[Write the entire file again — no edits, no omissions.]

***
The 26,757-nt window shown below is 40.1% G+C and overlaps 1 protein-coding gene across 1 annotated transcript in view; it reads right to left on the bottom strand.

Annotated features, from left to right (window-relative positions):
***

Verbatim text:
The 26,757-nt window shown below is 40.1% G+C and overlaps 1 protein-coding gene across 1 annotated transcript in view; it reads right to left on the bottom strand.

Annotated features, from left to right (window-relative positions):